Carl Starck Pioneered Wine Grape in Hills of North Arkansas
Carl Starck Pioneered Wine Grape Growing in Hills of North Arkansas This is probably from the Rogers Daily News, now the NWA Democrat Gazette, year published unknown
One of the most colorful and interesting charcters who has lived in this section of Arkansas was the late Carl A. Starck, who made his Vinola Wine ranch, six miles southeast of Rogers near the Panorama hill on White river, nationally famous and brought visitors there from all over the United States.
Known best perhaps to citizens of Rogers in his later years because of his having kept a complete weather record for nearly half a century, he became famous in the 90's for his success in growing wine grapes and in making wines that won medals at the Chicago world fair in 1893, at numerous later expositions, and in far off Vienna, Austria, where wine making was supposed to have but few rivals in the world.
A Haven for Tourists - Vinola Wine Ranch, where the late Carl A. Starck produced some of the finest native wines, was long a show-place and one of the favorite spots for visitors to the Ozarks. Seasoned Ozark visitors were captivated by the freindly hospitality of the Starcks, who always dispensed generous samples of their products.
His parents were both born in Germany but came to the United States to escape political entaglements. They settled in Evansville, Ind., where Carl was born January 9, 1858. Choosing law for his life work, he received a liberal education there and in several universities. He was admitted to the bar in this state in 1893 but never practiced in the courts here or elsewhere.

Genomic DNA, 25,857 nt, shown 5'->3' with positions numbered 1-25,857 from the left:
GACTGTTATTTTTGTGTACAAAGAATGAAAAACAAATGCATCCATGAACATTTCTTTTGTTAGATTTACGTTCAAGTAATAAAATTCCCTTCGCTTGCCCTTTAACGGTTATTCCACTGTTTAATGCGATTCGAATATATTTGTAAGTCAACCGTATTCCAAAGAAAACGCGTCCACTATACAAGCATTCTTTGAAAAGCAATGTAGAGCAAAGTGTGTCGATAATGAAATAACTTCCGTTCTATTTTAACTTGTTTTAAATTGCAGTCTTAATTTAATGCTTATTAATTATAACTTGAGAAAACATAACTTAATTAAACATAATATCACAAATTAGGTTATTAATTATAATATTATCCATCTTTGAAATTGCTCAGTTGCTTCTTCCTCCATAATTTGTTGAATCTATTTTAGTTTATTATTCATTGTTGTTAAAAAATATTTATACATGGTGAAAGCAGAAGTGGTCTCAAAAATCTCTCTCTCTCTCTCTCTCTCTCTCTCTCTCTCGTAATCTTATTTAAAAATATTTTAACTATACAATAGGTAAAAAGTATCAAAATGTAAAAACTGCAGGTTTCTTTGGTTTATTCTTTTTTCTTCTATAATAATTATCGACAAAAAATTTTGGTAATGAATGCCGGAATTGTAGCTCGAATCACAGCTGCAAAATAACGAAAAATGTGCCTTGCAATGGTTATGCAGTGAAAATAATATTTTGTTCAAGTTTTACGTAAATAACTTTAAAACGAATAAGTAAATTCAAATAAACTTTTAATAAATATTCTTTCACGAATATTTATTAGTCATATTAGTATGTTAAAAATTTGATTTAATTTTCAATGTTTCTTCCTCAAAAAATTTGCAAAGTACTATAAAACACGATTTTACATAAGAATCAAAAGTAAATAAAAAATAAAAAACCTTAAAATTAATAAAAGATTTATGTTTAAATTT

Mr. Starck's father died at Evansville and his mother, who was exceptionally brillant woman, came with her sons, Carl and Arley, to Arkansas seeking a new home. When she saw the timbered hills along the White river she said they reminded her of her early home on the Rhine in Germany. They bought a large tract of land, much of it on the river and none of it far away.
They located here in 1888 and although they sold the original home to J, Durr of Oklahoma City a few years before her death in 1934, they moved only a mile or two further up the river and "Grandma" Starck was still among her beloved hills. She missed the century mark by only a few years.
Immediately after acquiring their Arkansas home, Mr. Starck began experimenting to learn just what grape was best suited for the making of wine. The juice content of a grape is determned very largely by the soil and climate and after many trials and tests he selected the Cynthia. After grafting and cross-breeding he found a grape that produced a blue ribbon wine.
Mr. Starck never engaged in wine making as a commercial venture but he did vision a day when Northwest Arkansas would be a wine manufacturing center on a large scale. He shipped wine to other states at times, but sold very little locally. When Arkansas voted dry in 1915, he gradually allowed his vineyards to die and seemingly lost all interest in the industry.
He married rather late in life (1906), marrying a former Evansville schoolmate, Lulu Mae Durham, a nationally known missionary secretary, who returned to her former home a few years after Mr. Starck's death, November 7, 1939, at the age of 81.
Studious by habit and retiring by by disposition, Mr. Starck did not participate in local politics and was unknown to a great majority of our people. To one interested in sampling the home possibilities of the White river country, a visit with Mrs. Starck, and with "Grandma" Starck, was a real pleasure fraught with fellowship and worthwhile local information.
He devoted much time and work to his government reports on weather and they were recognized by the federal bureau as among the most accurate and best kept of any of its volunteer workers. Until the location of a weather bureau at Bentonville his records were the only ones availiable for Benton County. When he died in 1939 his records covered a period of 44 years without a single break.